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tand in need of nothing for the fimple convenience or at least necessities of this transitory life. They want but little, and that little they ought to have. This also implies, that if his colleague be married, he should take care that neither he nor his family stand in need of any of the necessaries of life. For his performance of this duty, as well as all the rest, he is bounden to God, as well as to the church of which he is a member.

“ Jesus called theni [the twelve) unto him, and said, ye know that the princes of the Gentiles exercise dominion over them, and they that are great, exercise authority upon thenı. But it shall not be fo among you: but whosoever will be great anong you, let him be your minister ; and whosoever will be chief among you, let him be your servant : Even as the Son of Man came not be be ministered unto, but to minister,” Matt. XX. 25-28.

2. He is to deliver tickets quarterly to each member of the fociety, with a portion of the word of God printed on them. This is of no small monient for the preservation of our discipline and the purity of our church. To admit frequently unawakened perfons to our society-meetings and love-feasts, would be to throw a damp on those profitable affemblies, and cramp, if not entirely destroy that liberty of speech, which is always made a peculiar blesfing to earnest believers and sincere seekers of salvation. Besides, this regulation affords the preacher who holds the office now under consideration, an opportunity of speaking closely to every person under his care on the state of their fouls. I know thy works,” says our Lord, “and thy labour, and thy patience, and bow thou canst not bear them which are evil :- and hast borne, and haft patience, and for my name's fake haft laboured, and hast not fainted," Rev. ii. 2, 3.' The other duty of regulating the bands is also of great consequence, as will appear when we come to enlarge on the 3d section of the ad chapter.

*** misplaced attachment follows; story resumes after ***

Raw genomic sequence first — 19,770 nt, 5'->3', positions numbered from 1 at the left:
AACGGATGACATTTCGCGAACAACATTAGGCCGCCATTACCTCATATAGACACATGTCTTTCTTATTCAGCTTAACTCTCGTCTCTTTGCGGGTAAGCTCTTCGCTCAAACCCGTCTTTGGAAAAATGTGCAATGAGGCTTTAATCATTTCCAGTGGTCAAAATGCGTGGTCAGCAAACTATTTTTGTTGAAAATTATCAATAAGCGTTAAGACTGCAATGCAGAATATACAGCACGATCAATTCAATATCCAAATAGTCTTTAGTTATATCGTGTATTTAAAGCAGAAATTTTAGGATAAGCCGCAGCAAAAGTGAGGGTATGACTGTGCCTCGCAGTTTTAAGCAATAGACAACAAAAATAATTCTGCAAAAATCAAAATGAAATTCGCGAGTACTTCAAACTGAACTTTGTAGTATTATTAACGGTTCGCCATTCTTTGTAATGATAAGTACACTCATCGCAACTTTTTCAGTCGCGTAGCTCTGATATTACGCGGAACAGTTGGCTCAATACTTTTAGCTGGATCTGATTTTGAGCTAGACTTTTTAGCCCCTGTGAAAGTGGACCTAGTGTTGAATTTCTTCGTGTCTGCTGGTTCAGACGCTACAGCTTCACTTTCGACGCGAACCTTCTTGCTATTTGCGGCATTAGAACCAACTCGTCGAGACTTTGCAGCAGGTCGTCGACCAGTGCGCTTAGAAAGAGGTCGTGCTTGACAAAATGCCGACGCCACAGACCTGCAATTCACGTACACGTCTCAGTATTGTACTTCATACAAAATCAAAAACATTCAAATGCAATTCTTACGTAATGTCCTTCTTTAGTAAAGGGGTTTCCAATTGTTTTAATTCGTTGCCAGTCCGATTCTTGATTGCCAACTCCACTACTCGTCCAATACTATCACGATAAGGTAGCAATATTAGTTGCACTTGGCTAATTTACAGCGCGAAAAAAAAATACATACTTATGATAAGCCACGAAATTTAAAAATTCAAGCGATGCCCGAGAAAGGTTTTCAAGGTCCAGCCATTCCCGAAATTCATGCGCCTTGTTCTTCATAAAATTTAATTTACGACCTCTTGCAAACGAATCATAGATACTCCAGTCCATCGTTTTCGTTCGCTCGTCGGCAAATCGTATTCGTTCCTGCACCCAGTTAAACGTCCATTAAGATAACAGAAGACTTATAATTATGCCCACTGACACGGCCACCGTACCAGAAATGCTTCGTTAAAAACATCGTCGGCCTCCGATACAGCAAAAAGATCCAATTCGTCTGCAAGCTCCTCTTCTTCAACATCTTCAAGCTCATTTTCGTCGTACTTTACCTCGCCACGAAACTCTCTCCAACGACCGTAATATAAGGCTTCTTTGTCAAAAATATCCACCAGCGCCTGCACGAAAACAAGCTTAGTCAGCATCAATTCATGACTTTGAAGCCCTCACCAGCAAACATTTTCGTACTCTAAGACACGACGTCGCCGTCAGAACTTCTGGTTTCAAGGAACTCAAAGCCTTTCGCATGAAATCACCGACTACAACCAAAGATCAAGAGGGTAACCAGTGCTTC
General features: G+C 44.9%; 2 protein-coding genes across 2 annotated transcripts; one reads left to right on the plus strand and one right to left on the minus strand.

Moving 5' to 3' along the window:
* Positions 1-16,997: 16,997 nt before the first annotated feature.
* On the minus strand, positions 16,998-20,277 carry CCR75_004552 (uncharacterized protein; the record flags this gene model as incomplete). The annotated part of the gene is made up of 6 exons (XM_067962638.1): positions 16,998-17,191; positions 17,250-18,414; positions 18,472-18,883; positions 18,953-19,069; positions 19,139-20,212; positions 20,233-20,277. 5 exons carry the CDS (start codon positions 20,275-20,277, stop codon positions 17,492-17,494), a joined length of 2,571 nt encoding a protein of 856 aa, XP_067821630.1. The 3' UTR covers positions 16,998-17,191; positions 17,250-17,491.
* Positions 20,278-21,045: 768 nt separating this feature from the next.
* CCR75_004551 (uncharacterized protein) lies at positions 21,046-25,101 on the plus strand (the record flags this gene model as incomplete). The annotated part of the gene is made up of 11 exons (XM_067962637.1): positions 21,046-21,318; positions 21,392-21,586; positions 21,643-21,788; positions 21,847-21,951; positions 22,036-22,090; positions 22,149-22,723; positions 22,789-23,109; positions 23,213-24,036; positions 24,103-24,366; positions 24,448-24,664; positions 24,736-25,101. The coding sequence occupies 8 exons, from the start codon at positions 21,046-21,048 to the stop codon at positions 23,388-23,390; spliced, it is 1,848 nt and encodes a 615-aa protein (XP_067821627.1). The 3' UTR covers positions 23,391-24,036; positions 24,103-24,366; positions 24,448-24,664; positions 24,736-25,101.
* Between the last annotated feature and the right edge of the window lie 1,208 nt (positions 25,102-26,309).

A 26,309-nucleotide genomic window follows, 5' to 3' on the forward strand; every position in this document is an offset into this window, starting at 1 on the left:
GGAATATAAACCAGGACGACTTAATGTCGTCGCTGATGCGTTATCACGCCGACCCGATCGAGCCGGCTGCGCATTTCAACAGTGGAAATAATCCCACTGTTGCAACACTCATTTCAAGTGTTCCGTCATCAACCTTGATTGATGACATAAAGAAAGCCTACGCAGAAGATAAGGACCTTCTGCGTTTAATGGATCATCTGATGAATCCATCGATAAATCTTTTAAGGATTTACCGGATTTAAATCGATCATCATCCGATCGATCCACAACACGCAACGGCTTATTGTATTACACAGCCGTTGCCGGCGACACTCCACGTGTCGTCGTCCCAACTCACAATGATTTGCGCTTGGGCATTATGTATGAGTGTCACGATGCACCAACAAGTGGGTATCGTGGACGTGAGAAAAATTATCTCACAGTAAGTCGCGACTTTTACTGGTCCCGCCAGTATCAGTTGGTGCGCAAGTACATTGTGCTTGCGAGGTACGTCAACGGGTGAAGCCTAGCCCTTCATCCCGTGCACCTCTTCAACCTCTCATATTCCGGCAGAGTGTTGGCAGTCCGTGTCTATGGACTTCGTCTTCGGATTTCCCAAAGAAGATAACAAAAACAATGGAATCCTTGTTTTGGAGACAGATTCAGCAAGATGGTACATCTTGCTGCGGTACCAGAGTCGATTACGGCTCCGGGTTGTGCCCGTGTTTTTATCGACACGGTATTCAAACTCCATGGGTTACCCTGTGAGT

3. He is to watch over the stewards and leaders of his circuit. He should meet them weekly, when in the towns, and as often as may be in the country. He is to recommend to the ftewards the poor of their focieties, to lay before them, if necessary, the wants of his colleagues, and to stir them up to fidelity and activity, in their ofice: but above all, he is to exhort the leaders, to instruct them in the best mode of addressing their classes, and to fet before them the inestimable value of the precious souls respectively intrusted to their care. His whole foul should say, “ Would God that all the Lord's people were prophets, and that the Lord would put his Spirit upon them !” Numb. xi. 29.

4. As he is the least likely to be influenced by the various circumstances arising from neighbourhood, long acquaintance, affection, consanguinity, or any other motives distinct from oti

cial talents, he is to appoint the stewards. And as he is, or should be, the best judge of the gifts and experience of the members of fociety, he also is to select the men, from time to time, who are to fill up the weighty office of leader. And again, as he is the only pe:fon in the circuit, who is responsible to the yearly conference for the decline of the work of God in his circuit, and the only one the conference can make responsible, he has the authority invested in him of changing leaders, when they have lost the life of God, or are incapacitated for or negligent of their duty. But if he ever use this power in a capricious or tyranical manner, the people may lay their grievances before the bishops or presiding elders, who have authority to suspend him for ill conduct; or, before the yearly conference, which may proceed even to his expulfion, if he grossly offend against that wisdom which is from above, " and which is first pure, then peaceable, gentle, and easy to be entreated, full of mercy and good fruits, without partiality, and without bypocrisy,” Jam. iii. 17.